1. dazbizkit
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    dazbizkit Member

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    Good ways to indicate perspective change

    Discussion in 'General Writing' started by dazbizkit, Apr 1, 2010.

    I recently posted a thread about character perspectives and Cogito swiftly gave me the answers I needed. But now I have another question! :D

    What is a good way to let the reader know what character the perspective has changed to at the start of a chapter? Too often have a I read a book where a new chapter starts and by the time I've figured out what character is narrating I'm already two or three paragraphs in. Which means the flow is totally ruined for me.

    Has it been used where the character's name is at the top of the page? Written small in the header or underneath the Chapter title?
     
  2. Cogito
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    Cogito Former Mod, Retired Supporter Contributor

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    It has. Sue Grafton did this in her newest novel, U is for Undertow, in the chapters that focus on a character other than her protagonist, Kinsey Millhone. Also, because the chapters jump back and forth between 1988 and the late 1960s, each chapter also has a date in the header.

    It's not the only way to handle it by any means, but it works.
     
  3. arron89
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    arron89 Banned

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    That's also the method Bret Easton Ellis uses (very successfully) in his novel The Rules of Attraction.

    But even without those names, it would be easy to distinguish within a few paragraphs who was speaking, so if that isn't the case with your work, maybe you need to think about doing more to make the voices distinct from each other.
     
  4. Cogito
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    Cogito Former Mod, Retired Supporter Contributor

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    A few paragraphs is too long to leave the POV unanchored. You need to get the reader locked in to the POV within a sentence or two of the transition.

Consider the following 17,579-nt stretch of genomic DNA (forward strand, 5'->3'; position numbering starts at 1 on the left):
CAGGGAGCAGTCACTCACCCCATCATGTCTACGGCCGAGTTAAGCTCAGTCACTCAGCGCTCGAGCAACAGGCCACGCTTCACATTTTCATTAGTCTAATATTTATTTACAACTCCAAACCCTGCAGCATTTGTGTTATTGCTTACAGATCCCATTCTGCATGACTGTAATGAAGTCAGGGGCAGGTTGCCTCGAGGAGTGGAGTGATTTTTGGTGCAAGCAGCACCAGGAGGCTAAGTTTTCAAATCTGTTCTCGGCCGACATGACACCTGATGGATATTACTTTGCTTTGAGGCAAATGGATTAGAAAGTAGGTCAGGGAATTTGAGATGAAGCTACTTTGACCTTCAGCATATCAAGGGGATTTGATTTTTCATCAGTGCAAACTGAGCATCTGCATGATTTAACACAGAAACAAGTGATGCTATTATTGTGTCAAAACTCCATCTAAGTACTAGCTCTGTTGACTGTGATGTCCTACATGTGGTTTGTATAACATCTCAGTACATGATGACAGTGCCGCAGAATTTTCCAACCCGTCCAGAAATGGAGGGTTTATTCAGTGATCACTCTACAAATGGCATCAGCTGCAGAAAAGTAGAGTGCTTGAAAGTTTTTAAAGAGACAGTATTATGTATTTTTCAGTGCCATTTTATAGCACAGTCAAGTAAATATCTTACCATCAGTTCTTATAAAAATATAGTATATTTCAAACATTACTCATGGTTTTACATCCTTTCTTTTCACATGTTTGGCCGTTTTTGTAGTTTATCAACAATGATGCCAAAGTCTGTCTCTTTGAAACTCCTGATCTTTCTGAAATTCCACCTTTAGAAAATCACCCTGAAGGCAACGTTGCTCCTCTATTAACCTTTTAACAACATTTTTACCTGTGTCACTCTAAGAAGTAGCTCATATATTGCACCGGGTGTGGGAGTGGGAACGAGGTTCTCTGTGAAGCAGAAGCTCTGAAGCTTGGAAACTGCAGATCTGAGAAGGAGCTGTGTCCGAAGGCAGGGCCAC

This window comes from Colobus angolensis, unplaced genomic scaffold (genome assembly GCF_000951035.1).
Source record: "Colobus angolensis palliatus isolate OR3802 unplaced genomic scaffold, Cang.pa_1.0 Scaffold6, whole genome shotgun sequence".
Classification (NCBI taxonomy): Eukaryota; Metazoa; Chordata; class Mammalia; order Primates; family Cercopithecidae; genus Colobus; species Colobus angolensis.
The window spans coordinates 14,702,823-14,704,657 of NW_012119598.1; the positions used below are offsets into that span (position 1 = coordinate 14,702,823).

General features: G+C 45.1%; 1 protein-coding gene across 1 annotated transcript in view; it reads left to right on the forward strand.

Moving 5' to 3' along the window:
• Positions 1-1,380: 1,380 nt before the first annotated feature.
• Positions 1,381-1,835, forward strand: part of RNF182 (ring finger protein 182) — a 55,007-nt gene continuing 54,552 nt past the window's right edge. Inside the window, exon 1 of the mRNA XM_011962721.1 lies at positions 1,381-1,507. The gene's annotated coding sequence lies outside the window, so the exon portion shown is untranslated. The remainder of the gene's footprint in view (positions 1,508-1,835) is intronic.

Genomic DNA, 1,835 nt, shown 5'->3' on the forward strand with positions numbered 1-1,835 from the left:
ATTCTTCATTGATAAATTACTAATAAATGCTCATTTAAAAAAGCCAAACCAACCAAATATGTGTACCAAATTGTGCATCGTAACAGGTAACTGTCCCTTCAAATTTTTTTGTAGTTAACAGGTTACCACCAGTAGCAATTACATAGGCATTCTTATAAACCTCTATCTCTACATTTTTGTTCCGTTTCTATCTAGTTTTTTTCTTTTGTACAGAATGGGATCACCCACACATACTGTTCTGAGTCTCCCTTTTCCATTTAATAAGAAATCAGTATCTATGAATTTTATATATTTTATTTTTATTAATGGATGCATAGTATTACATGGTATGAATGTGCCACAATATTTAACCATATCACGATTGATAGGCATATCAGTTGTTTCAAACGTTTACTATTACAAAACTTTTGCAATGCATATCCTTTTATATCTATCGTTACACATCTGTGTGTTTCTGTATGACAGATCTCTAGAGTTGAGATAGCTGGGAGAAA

At the beginning of the book, you can take slightly longer to leave the reader floating. But when you make a transition, it's different. The user needs to be cleanly pulled free of the preceding POV, and renachored smoothly to the new one.

    A little mystery at the beginning intrigues and engages the reader. Confusion during a transition loses the reader.
     
  5. dazbizkit
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    dazbizkit Member

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    Thanks guys for the help! I wasn't sure whether using the method I asked about would seem awkward or not, but clearly it works if many authors are using it.

    I feel I'm good at distinguishing different character voices and have no problem letting the reader know who's narrating at the start of a chapter. But it also depends on the subject or situation of the chapter. Sometimes, even with character traits showing through the narrative it won't always be immediately clear in the first few lines. But I was wondering if I could also use this method so a reader would understand who's narrating for sure.

    What are the other possible ways it can be done?
     
  6. Cogito
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    Cogito Former Mod, Retired Supporter Contributor

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    Show the passage of time through narration. It might be the signs of a change of season, or showing the person (previously a student) getting ready for work, or the previously single girl rolling over and kissing her husband before getting out of bed. These work best for large gaps in time. Smaller gaps are shownby changes in weather or day/night, or activities that take place at a particular time of day or day of the week.

    Other times, you might explicitly say something like, "Felicia took the weekend off, and gave the matter no further thought until Tuesday morning."

    It helps that readers expect some kind of transition at the start of a new chapter, or after a section break.

    With that out of the way, get back into the flow of your story as quickly as you can.
     
  7. dazbizkit
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    dazbizkit Member

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    Cool. Thanks Cogito, I'll give them a try! :p
     

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